While the SBTi and others have made significant progress in embedding carbon considerations into real estate investment, another Laudes partner, Global Real Estate Engagement Network (GREEN) has also identified there is still much work to be done. It published its first public engagement and progress report, highlighting that the public real estate industry is not on track to meet net-zero targets. It later received the ‘Outstanding Industry Contribution’ award at the IPE Real Estate Global Conference and Awards 2022.

Financial incentives  
to transform industry

Financial markets’ participants need to use their resources to help transform industry. Our partners support investors to positively apply their influence towards transition and help create frameworks for industries to deliver better outcomes. 

This year the Partnership for Carbon Accounting Financials (PCAF) launched an extensive, free, publicly available database to enable the financial industry to measure and track the financed emissions of their European building portfolios towards net zero. By the end of the year this database had been used by more than 1,200 stakeholders. Later in the year, PCAF continued this industry support by publishing guidance on financing the European building transition to net-zero, as well as further technical recommendations setting out accounting procedures for both investors and banks. 

In terms of policy change, our partner the Institutional Investors Group on Climate Change (IIGCC) also made significant progress on the revised Energy Performance of Buildings Directive (EPBD). IIGCC recommendations on aligning and managing infrastructure portfolios with the goal of achieving global net zero emissions by 2050 or sooner were successfully incorporated into the ongoing legislative debates.


The finance sector is incentivised towards short-term profits rather than long-term value. Our partners push central banks to put climate and inequality at the centre of their decision-making, so that the long-term future of our planet is considered on balance sheets. 

In 2022 Laudes partners continued to influence significant climate transition outcomes at the main financial regulatory body in the EU, the European Central Bank (ECB). A variety of partners – including Positive Money Europe, the New Economics Foundation and Sunrise Project – played key roles in changing the European Central Bank’s position to now ensure its bond buying practices acknowledge its role in managing climate-related risks and support the green transition.

Our challenges

Fashion: transforming the apparel supply chain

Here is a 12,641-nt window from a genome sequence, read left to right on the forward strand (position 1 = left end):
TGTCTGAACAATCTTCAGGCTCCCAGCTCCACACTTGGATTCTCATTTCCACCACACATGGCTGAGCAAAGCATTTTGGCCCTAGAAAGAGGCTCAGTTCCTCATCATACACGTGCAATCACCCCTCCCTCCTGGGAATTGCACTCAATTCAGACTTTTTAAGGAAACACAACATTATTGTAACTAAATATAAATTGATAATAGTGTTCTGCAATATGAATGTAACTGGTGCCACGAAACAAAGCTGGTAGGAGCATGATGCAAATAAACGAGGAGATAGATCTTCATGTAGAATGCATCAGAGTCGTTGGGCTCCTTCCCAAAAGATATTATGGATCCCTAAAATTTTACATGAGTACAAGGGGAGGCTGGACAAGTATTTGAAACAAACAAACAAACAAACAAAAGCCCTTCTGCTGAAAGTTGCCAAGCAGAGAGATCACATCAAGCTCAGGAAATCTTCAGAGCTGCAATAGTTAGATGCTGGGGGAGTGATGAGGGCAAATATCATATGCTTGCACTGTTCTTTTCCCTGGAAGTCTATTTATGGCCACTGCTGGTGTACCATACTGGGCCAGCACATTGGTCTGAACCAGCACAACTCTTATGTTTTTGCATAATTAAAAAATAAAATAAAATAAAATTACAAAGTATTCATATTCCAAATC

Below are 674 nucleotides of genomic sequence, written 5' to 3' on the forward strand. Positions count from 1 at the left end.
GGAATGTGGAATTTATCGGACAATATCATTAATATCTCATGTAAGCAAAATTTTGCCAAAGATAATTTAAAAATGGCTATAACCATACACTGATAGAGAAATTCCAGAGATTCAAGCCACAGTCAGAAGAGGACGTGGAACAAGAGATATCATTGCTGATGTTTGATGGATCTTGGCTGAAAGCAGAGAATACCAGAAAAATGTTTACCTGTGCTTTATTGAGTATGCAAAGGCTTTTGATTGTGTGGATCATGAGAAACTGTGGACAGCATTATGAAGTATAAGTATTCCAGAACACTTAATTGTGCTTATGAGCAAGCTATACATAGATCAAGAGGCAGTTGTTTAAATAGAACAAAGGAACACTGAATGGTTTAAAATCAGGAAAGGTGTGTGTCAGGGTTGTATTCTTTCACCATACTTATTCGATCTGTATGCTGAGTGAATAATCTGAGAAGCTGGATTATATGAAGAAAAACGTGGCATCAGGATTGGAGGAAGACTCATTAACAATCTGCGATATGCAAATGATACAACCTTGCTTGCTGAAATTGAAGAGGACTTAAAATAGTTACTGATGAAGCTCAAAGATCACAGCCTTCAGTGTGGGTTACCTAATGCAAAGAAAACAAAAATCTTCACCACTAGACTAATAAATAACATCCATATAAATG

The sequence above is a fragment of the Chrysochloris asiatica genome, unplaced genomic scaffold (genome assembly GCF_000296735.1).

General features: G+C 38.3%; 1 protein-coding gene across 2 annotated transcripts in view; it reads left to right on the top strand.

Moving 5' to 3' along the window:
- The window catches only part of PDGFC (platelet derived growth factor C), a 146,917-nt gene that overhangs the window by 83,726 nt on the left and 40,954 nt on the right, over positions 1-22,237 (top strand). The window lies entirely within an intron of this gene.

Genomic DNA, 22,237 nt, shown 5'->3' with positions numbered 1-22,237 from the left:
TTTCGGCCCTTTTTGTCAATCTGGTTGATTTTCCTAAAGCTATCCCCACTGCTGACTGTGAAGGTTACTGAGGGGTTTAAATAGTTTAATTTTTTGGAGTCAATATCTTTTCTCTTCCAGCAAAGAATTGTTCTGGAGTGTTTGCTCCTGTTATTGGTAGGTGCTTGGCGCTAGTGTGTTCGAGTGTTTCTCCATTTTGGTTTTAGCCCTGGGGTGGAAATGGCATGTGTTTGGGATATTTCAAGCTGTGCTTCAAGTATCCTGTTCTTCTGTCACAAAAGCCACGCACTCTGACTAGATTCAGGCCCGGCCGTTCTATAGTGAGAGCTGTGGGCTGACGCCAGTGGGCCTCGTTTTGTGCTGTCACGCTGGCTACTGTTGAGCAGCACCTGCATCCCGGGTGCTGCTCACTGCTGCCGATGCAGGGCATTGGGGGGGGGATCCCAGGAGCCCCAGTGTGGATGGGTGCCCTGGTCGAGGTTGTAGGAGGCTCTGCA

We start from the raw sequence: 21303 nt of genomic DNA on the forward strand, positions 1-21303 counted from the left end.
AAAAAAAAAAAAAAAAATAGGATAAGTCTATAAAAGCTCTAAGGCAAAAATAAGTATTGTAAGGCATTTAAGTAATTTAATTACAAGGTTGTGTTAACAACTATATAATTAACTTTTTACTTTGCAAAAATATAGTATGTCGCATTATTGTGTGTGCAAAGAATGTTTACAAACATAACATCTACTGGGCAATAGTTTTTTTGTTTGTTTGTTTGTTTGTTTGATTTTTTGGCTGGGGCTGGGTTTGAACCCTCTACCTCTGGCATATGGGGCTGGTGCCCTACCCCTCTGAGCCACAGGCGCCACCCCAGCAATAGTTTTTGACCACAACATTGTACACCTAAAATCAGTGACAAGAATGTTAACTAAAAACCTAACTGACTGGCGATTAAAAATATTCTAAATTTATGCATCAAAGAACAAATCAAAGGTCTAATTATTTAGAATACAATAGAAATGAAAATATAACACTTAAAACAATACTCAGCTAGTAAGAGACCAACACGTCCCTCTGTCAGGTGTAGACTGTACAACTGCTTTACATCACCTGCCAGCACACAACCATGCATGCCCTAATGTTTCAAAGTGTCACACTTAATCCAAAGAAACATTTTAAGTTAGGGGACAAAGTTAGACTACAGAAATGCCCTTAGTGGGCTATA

The global fashion industry employs more than 75 million workers and touches the lives of over 100 million smallholder farmers, having an immense social impact. From a climate perspective, the industry is responsible for 8-10% of global carbon emissions. 

Laudes Foundation is working with partners to foster supply chain and materials innovation, promote accountability and workers’ rights to ensure a just transition, through a range of interventions.


of global oil consumption


trees logged annually


tonnes of waste textile


of global climate impacts


of emissions from materials


smallholder producers globally


supply chain workers globally

Financing the transition to sustainable materials

Supply chain responsibility begins where fashion brands source their materials. To enable a large-scale transformation of the system, we need to transition the industry’s production and sourcing models.

Take cotton for example. Our approach has been to shift from a single commodity focus to develop a whole landscape approach centred on place-based investments in regenerative agriculture. And we’ve helped develop four such demonstrations in India, Brazil, Tanzania and Pakistan, working alongside experts like IDH, World Wildlife Fund, GIZ and others, to build such regenerative production landscapes collaboratives. These innovative models foster regenerative agricultural ecosystems that improve both environmental and social outcomes, lifting and organising producers and bringing them closer to market players sourcing and investing in these areas.

Securing a market for next-generation and circular materials

To replace oil-based materials like polyester and viscose, we need to build an ecosystem and develop infrastructure that enables the large-scale adoption of next-generation and circular materials. Our focus has been to accelerate investments into the necessary innovations and their supply chains so that industry can more readily adopt and scale these alternatives. 

Our partners marked key milestones in 2022 that saw innovations be validated by the market, and investments flow towards commercialisation efforts. Global environmental non-profit Canopy’s solutions-driven CanopyStyle campaign has now seen more than 500 of the world’s leading fashion designers and apparel brands – representing more than USD 857 billion in annual revenue – commit to keeping products from vital forests out of their fabric supply chains and spurred the production of low-carbon alternatives. Canopy’s work has been so transformative that it recently received global recognition by being awarded the 2023 Audacious Project – a significant investment to scale its efforts.

Strength­ening workers agency

Workers form the backbone of the global economy but are often in situations of vulnerability, precarity and where their rights are not respected. In addition, climate change is impacting the poorest and most vulnerable communities the hardest, exacerbating existing and exposing new inequalities. To rebalance power and improve the lives of millions who sit in supply chains, we need to strengthen worker agency.